State legislators continue to press state insurance regulators to examine the process by which they develop regulatory requirements.

In a May 3 letter written by Sen. Alan Sanborn, R-11th District-Mich., president of the National Conference of Insurance Legislators, Troy, N.Y., NCOIL questioned the accreditation process of state insurance regulators.

“Disregarding questions of authority, NCOIL believes that the manner in which models are chosen as accreditation standards has been subtly degraded over the years–and perhaps, in a manner of speaking, when no one was looking,” wrote Sanborn to Walter Bell, president of the National Association of Insurance Commissioners and Alabama insurance commissioner.

The letter continued, “Since the accreditation program was broached in the late 1980s and early 1990s, NCOIL has challenged the NAIC over its proposed sanctions of companies in unaccredited states, inserted essential NCOIL amendments to proposed accreditation models, and–when a rush to include more standards occurred–insisted on a responsible and measured procedure for adding new models or amendments.”

NAIC procedures, according to Sanborn, have cut back the 3-year exposure period proposed by NCOIL to 2 years, and now have cut that time frame down to 1 year.

Language regarding cost for compliance and the impact on states has been “weakened” with an additional “caveat” “if reasonably quantifiable,” Sanborn noted.

An April 2 NAIC response stating that “‘from start to finish, the entire process to consider amendments and additions to accreditation standards spans nearly 5 years,’ while perhaps technically accurate, seems a bit disingenuous,” Sanborn wrote.

He explained that 2 of those 5 years give legislatures no choice: They are required by the NAIC to adopt the model and remain accredited. So, he continued, states are left only 1 year to expose the model after the NAIC deems the model or revision to the model a potential accreditation standard.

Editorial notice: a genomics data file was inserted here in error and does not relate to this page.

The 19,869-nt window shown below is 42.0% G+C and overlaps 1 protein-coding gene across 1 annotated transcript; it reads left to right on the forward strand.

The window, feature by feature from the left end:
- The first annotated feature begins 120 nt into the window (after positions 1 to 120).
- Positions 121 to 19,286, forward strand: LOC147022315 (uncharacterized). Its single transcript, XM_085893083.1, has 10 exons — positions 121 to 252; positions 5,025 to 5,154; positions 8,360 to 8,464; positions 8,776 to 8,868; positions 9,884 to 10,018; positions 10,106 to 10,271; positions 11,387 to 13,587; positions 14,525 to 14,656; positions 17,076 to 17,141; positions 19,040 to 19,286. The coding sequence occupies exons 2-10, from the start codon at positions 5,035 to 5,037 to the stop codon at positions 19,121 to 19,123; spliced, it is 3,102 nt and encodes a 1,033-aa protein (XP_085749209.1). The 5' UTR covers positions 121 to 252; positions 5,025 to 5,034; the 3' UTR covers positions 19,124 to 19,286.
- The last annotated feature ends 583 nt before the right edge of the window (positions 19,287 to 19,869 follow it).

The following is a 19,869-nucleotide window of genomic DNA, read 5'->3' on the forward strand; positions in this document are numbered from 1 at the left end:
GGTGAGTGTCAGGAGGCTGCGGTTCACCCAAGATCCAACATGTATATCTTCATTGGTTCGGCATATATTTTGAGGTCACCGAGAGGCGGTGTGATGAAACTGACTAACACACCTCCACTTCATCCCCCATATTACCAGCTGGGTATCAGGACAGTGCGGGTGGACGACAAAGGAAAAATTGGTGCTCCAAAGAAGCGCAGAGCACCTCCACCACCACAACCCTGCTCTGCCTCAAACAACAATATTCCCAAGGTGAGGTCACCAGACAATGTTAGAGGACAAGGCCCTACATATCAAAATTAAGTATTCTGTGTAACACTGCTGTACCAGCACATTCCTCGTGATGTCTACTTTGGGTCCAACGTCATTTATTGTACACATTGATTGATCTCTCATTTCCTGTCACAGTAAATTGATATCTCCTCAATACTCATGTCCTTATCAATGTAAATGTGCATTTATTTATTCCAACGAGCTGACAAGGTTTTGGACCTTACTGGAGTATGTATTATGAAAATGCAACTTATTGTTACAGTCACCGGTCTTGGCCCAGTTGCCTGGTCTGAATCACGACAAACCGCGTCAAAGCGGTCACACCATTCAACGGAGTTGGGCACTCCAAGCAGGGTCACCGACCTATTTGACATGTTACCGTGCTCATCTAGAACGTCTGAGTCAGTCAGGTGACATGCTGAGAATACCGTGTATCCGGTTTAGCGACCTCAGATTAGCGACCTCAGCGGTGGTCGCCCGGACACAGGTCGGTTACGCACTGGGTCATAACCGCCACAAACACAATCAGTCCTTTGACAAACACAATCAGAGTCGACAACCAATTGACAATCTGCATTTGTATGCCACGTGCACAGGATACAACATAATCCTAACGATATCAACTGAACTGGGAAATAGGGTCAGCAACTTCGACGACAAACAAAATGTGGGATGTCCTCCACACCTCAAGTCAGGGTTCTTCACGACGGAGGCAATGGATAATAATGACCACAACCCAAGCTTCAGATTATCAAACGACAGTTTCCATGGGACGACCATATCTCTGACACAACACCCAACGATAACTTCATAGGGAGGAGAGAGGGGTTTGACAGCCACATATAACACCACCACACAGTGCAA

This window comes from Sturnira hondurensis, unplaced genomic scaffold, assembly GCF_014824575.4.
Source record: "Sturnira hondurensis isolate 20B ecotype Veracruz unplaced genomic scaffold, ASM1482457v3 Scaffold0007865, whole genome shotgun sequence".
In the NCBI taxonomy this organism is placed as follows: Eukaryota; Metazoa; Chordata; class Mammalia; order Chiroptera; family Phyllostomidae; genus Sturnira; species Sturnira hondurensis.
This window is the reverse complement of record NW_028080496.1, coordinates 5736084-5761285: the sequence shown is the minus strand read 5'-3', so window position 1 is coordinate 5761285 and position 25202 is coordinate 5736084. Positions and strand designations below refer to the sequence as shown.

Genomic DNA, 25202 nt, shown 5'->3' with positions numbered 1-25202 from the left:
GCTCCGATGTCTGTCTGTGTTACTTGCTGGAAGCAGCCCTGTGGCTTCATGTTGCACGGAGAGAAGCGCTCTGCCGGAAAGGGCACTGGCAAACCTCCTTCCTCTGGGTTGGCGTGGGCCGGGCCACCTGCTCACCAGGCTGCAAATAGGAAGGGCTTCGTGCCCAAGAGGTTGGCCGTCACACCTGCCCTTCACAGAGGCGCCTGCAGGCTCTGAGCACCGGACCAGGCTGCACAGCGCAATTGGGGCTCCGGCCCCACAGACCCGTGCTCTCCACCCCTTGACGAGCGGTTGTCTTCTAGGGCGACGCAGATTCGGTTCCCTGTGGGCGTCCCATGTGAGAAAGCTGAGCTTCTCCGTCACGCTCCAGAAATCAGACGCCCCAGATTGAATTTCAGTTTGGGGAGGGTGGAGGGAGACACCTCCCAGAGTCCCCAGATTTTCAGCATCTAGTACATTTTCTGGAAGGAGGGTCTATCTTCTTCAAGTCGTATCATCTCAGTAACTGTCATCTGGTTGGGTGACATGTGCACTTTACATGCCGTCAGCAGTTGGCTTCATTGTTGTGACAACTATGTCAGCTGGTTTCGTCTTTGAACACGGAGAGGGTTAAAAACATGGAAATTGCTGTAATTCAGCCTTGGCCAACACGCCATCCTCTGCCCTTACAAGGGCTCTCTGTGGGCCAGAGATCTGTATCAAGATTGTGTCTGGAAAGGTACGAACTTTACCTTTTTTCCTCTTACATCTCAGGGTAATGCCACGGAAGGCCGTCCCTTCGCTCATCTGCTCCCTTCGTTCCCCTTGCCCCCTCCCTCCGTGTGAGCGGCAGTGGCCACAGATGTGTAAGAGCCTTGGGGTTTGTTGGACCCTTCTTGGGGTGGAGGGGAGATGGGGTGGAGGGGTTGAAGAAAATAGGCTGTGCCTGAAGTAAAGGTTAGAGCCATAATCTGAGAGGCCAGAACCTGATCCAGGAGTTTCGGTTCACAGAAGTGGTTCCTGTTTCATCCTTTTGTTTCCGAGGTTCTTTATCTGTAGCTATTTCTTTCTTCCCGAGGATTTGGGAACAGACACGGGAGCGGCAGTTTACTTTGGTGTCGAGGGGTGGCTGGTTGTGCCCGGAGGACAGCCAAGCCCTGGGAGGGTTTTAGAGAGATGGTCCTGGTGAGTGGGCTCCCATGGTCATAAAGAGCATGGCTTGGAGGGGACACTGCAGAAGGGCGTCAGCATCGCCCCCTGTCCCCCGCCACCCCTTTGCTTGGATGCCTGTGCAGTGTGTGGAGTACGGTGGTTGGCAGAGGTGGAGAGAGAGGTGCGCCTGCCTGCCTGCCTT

The letter asked what benefit exists for making a model that is “untried and untested–that has been passed in only 1 or 2 states–a mandatory accreditation standard.” The letter reiterates an NCOIL position that no standard should become mandatory unless it has been passed by at least 26 states. [See story on this page for NAIC's revised policy regarding models.]

Sanborn cites as an example the adoption of “revisions to the Model Audit Rule at a time when many, even federal agencies, question that the costs of Sarbanes-Oxley corporate governance may far outweigh the benefits.”

The NAIC said it received the May 3 Sanborn letter but had no response at this time.

It also offered an example of a timeline on how the accreditation process works:

–Spring 2007–If new models or revisions to models adopted by the NAIC’s executive and plenary in 2006 were being considered as accreditation standards by the Financial Regulation Standards Accreditation Committee, then these models or revisions to models would be exposed for 30 days.

–Summer 2007–The FRSAC would have a public hearing to discuss comment letters and receive oral testimony. FRSAC then votes on whether the items should be adopted.

–Fall 2007–Executive and plenary would vote on the modification to the standards. A 60% majority of attending members is required to adopt the proposal; once adopted by Plenary, the standard will become effective 2 years immediately following the next Jan. 1. (Jan. 1, 2010.)